Phil, allow others to disagree with you, please.
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Kathleen Dalton Woodbury
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A bunch of family members were discussing which flavors of pizza to order for a group meal, and I suggested one that I enjoyed, and thought others had enjoyed as well in the past.

A family member responded by saying, "Nobody likes that kind of pizza!" and went on to suggest other kinds.

I tried very hard not to take that as a slap in the face, because I, for one, am not nobody, but it still stung.

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extrinsic
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An interpretation of the essay could be constructed around a self-reflexive subtext. The essay writer addresses the self and shares those reflections online. No solid clues, though, that is the intent. The struggle and self-reflexiveness are accessible from the two overall voice matters of imperative mood and off-color language. In a sense, the foul language curses the self for unproductive writing; curses to mean condemns. The imperative mood is directed to the self, though second person.

But for appreciation prior to publication of the second-person reflexive voice potential, the essay falls short in its intents to persuade. Not much, several clues that signal an ironic intent would transcend the otherwise toxic command -- You just $*#&-ing do it, #@*%-head @!!-hole. The proverbial they say about flies, honey, and dung: humor persuades more effectively than bile, especially self-effacing humor.

To me, after reflection, this above is my interpretation, that the essay is self-reflexive and a situational irony; that is, an irony observable of intent to do or say one thing and the net effect is another thing altogether. But for an under-realized potential.

The latest fashion of lists derives from humorous media sketches intended to satirize some social circumstance. The essay misses that satire and humor convention. David Letterman's "Top Ten" lists, for example. Derivative imitation, though, tends to dilute an artful circumstance. Tel est la vie de escritur: Such is the life of writing.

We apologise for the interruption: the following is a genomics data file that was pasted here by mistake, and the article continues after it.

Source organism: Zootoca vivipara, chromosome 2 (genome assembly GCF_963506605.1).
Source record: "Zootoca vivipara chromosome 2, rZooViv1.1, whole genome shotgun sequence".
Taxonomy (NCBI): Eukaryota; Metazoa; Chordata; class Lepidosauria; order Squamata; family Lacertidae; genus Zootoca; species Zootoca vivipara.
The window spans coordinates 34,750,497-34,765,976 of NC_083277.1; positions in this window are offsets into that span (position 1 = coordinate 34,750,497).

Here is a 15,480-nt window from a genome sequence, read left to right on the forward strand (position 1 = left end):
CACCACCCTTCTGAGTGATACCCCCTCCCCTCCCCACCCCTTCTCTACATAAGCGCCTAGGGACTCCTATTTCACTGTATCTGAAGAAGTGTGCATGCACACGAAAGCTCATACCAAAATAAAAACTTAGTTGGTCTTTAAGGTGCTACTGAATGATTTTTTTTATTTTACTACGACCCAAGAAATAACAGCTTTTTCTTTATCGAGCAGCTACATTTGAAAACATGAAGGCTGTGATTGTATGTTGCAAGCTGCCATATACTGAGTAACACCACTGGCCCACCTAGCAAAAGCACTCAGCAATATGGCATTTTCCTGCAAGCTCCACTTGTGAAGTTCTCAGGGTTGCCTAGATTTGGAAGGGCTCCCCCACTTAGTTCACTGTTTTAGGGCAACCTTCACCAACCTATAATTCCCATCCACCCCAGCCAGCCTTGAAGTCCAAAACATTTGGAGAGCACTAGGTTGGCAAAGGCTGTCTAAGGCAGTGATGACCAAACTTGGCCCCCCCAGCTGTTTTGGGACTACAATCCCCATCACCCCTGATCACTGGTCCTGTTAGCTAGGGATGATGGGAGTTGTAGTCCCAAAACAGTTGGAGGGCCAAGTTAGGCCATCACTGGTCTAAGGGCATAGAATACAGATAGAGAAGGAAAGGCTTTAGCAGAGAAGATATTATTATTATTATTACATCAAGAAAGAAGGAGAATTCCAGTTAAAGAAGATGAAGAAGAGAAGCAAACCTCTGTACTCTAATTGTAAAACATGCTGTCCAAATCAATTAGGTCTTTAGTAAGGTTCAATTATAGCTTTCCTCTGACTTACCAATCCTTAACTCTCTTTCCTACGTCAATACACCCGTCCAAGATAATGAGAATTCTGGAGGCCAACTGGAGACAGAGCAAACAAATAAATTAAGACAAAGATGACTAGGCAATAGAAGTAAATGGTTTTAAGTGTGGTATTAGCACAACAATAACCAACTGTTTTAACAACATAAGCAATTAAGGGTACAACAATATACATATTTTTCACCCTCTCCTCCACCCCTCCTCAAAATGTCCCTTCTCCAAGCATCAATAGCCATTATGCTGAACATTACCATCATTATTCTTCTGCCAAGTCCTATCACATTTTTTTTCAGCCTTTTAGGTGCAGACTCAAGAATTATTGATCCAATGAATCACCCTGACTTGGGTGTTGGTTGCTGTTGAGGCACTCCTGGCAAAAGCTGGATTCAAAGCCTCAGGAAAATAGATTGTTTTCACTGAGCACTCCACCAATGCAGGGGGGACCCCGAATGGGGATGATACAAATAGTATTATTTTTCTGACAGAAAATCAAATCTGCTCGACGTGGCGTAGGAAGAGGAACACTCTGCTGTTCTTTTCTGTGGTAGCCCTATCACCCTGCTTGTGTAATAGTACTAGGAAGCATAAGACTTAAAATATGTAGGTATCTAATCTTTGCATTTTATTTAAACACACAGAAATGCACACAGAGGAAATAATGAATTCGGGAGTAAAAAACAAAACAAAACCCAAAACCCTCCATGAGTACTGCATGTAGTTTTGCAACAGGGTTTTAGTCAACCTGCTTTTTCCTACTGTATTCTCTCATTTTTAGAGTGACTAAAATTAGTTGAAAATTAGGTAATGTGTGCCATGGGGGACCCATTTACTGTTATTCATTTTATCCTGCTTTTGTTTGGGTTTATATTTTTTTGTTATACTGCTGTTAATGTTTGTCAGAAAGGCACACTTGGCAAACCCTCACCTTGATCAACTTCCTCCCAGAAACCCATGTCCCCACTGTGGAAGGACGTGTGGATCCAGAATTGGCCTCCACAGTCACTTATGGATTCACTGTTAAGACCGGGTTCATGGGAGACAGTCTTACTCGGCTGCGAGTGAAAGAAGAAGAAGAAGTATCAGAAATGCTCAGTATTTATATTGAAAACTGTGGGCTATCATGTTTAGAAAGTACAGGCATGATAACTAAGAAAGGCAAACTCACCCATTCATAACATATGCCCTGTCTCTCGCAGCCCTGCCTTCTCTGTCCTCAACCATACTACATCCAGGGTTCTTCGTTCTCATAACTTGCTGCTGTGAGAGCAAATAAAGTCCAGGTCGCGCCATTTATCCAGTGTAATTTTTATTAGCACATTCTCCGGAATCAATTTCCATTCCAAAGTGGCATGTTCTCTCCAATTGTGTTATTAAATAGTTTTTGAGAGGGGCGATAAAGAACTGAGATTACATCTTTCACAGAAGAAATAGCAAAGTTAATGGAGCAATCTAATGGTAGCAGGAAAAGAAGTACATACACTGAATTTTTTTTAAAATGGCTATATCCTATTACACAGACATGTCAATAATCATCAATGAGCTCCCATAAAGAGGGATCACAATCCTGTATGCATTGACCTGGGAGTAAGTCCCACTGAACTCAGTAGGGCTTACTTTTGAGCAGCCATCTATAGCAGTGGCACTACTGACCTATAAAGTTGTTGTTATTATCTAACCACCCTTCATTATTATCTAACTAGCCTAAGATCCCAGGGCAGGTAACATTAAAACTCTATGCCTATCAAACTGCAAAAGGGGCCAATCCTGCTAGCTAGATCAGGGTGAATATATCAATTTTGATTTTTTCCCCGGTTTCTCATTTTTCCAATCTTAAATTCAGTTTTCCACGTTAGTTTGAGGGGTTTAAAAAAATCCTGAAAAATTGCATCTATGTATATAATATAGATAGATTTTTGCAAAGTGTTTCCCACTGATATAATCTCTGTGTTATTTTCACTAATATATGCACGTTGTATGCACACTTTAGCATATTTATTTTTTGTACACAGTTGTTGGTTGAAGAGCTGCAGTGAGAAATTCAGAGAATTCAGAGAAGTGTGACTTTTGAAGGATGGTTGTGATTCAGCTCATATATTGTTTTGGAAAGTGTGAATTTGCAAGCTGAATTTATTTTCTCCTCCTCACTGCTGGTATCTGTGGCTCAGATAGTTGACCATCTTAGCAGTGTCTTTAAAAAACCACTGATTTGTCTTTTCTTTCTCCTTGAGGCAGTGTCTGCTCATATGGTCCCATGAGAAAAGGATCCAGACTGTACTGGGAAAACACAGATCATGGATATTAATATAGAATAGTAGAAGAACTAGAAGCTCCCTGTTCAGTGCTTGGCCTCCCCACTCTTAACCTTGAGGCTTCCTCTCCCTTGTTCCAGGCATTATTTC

In other words, I learned from the essay through processes of analysis, source evaluation, interpretation, informed personal choice, and second guessing the writer's intents, meanings, methods, and results.

[ September 27, 2016, 05:53 PM: Message edited by: extrinsic ]

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Disgruntled Peony
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First off, I would not have posted the link if I had not personally found it helpful and interesting. I also found it amusing, and laughed through half the article. Of course, everyone's sense of humor is different, and I did not expect everyone to react the same way I did.

On the other hand, I don't feel it is a good practice to dismiss something as universally useless simply because one doesn't find it useful on a personal level.

I apologize again if I offended anyone. That wasn't my intention. However, I'm going to stick to my guns on this one. The article held merit to me, at this particular point in my writing journey. It might do the same for others in the future. Clearly, it's not for everybody, but then, it doesn't have to be.

[ September 27, 2016, 08:50 PM: Message edited by: Disgruntled Peony ]

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Disgruntled Peony
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Okay, considering how things exploded the last time I posted a link to Chuck Wendig's blog, I am prefacing this link with a warning.